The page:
Eighteen year old Rachel Anderson overrode the worries of her Indianapolis folks and embarked on the trip of a lifetime with African Overland Tours. About halfway through the trip, though, her positively euphoric response to all that she's learned and seen, takes a dramatic dive.
 Her friends don't understand and neither do we. In fact, Meyer juggles so many seemingly disparate threads that he keeps the reader guessing right up the last minute as to why Rachel is being hunted like a wild animal through the streets of Cape Town by, not one, but five sinister young men.

Adding to the suspense is the way the chapter headings each cover a small one or two hour window in the overall thirteen hours of this particular day. Along the way readers are introduced to the beauty of Table Mountain and the ugly residue of apartheid. Divisions in the police hierarchy are based on color, language, sex, and tribal culture. Whites resent being questioned by blacks while the "coloureds" (mixed race) are basically persona non grata.

 As in all major cities, political expediency grossly affects who is appointed to a high profile case where a PR nightmare is in the offing. The pressure on Benny comes from above and below as he's assigned to three cases in one day, acting as mentor to a new group of cops, while worrying about his own daughter who's studying in another country and his wife who's left him until he cleans up his act. Can he focus? Will he relapse? Read it and see. I'm moving on to Meyer's previous novel Blood Safari.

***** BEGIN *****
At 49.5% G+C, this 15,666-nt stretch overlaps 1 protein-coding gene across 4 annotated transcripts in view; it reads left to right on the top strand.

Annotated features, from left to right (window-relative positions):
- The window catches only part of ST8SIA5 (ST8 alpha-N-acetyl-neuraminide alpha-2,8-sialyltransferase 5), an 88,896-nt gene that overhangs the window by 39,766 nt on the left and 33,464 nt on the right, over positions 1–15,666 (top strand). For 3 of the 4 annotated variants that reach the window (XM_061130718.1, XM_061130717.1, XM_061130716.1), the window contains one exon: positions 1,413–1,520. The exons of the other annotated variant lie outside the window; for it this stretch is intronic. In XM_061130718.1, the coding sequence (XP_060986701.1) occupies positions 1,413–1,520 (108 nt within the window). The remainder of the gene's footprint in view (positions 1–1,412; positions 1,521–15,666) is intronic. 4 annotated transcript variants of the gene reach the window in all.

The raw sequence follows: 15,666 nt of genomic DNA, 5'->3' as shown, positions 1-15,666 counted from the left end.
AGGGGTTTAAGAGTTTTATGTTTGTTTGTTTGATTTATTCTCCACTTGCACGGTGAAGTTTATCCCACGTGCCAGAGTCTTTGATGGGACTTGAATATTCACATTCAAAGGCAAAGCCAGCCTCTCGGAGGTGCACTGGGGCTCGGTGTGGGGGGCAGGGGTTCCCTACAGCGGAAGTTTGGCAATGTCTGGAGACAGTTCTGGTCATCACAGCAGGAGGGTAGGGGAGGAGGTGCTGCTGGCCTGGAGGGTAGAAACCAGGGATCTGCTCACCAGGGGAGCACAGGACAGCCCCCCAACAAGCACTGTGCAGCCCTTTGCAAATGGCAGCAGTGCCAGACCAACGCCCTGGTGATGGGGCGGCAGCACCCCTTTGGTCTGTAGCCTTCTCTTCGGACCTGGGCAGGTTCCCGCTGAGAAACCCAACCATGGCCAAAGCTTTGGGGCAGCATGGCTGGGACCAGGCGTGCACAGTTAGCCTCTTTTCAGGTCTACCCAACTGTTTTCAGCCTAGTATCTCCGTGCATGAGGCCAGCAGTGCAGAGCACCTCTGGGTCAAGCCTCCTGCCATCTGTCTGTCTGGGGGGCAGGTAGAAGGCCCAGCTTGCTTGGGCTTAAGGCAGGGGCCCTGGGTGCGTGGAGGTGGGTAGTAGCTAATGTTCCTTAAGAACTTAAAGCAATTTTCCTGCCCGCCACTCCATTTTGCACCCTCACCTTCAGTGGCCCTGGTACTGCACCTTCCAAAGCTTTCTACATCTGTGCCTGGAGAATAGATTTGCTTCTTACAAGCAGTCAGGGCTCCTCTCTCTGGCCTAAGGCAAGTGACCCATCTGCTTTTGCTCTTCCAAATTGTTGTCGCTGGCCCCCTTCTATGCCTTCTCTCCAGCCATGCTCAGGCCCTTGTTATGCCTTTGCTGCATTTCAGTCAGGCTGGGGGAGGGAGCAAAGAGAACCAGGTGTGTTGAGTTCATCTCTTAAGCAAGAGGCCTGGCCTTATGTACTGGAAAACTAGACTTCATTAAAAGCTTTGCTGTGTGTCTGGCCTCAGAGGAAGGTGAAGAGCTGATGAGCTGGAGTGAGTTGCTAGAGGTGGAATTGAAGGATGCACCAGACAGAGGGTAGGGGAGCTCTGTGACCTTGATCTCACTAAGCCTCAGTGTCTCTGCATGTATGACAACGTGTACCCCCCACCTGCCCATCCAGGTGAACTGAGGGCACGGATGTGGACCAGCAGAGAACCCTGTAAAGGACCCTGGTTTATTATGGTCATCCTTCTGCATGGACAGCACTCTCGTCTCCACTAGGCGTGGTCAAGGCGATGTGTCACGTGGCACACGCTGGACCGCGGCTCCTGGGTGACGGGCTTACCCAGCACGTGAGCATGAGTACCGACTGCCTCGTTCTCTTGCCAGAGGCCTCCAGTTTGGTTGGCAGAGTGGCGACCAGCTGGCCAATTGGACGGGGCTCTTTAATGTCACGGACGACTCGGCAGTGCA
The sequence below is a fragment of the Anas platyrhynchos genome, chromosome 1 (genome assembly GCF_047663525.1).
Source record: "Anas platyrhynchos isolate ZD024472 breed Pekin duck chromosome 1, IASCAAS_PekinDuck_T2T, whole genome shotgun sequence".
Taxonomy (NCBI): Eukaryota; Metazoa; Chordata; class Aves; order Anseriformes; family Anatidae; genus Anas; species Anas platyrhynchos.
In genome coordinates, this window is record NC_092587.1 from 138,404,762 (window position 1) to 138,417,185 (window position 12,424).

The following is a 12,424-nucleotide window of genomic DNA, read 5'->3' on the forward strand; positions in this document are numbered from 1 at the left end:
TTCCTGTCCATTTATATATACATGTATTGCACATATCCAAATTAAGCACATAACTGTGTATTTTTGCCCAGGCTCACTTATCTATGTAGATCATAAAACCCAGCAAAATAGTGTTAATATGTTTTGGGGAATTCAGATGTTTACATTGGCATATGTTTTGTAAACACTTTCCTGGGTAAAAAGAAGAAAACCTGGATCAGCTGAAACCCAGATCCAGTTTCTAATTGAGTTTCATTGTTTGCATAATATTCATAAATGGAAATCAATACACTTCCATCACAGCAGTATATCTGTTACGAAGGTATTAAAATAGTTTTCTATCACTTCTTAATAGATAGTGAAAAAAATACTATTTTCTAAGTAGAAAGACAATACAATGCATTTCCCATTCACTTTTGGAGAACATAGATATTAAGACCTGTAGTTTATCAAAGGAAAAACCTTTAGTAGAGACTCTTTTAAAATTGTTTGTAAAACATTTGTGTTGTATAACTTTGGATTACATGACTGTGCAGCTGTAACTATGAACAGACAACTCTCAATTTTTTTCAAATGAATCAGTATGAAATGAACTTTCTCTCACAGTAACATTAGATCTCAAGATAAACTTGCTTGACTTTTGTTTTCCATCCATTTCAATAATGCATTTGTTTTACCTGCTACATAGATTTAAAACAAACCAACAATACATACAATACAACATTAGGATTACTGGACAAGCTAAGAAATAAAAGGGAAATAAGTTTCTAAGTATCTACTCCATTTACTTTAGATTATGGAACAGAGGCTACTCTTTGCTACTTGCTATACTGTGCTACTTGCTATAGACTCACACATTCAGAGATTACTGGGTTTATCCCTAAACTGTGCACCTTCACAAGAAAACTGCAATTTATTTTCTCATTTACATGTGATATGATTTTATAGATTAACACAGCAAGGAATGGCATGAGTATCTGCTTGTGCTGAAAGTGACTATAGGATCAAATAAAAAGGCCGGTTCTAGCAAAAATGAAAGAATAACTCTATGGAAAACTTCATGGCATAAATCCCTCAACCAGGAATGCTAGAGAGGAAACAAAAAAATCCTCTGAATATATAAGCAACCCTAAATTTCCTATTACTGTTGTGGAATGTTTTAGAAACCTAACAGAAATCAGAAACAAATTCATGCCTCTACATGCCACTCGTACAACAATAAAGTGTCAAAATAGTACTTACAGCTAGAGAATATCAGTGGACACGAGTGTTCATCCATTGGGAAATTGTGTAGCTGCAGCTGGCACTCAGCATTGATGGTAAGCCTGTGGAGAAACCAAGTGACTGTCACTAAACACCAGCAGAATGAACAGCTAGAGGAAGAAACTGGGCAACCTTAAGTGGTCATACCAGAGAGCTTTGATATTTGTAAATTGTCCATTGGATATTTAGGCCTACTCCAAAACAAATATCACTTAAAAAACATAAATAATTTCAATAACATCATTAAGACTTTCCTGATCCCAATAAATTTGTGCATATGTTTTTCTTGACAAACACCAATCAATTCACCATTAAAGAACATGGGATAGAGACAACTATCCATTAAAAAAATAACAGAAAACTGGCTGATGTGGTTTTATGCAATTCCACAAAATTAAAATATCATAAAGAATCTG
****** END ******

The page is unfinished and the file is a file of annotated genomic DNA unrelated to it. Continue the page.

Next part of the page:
Wednesday, April 13, 2011

Cardinal Sin of Blogging

I'm apologizing to my readers because I suddenly realized that I have committed a cardinal sin of blogging. One is supposed to update, post, write, whatever you want to call it, at LEAST twice a week or one's readership falls off.  This is according toThe Huffington Post Guide to Blogging, but hey, I don't have all the writers that Ariana Huffington has at her disposal, not to mention the free time now that she's sold to AOL! That was a disappointment.

Speaking of disappointments, my president has really been letting me down lately. I've been holding out "hope" that the man I thought I knew (and gave a bit of $$ to) would return - very funny skit on the Daily Show about our relationship with the president by the way. I'm weeks behind on watching, just as I'm weeks behind on reading. I still haven't finished Sunday's paper!

I know that the president spoke this afternoon about the budget and a quick scan of the headlines, indicates he may have finally said the right things about taxes on the uber-wealthy, cuts in defense spending, and protecting senior citizens' rights to Medicare. I'll have to listen to the full speech later. But, he's going to have to tell me an awful lot before I respond to his letter to me yesterday.
Yes, the one with the return envelope for my check for 2012. I wish we had rules like the Europeans do - give folks a month or two to campaign and that's it, put the burden of doing our homework back on us and not on network TV. Wouldn't that be heavenly?

So, what am I reading? Well, I haven't gotten far enough in anything to express an opinion but first up will probably be Nelson DeMille and Up Country. I'll be running the roads Friday on my day off and try to finish that one up so that I can get to the anxiously awaited Weird Sisters which sounds intriguing.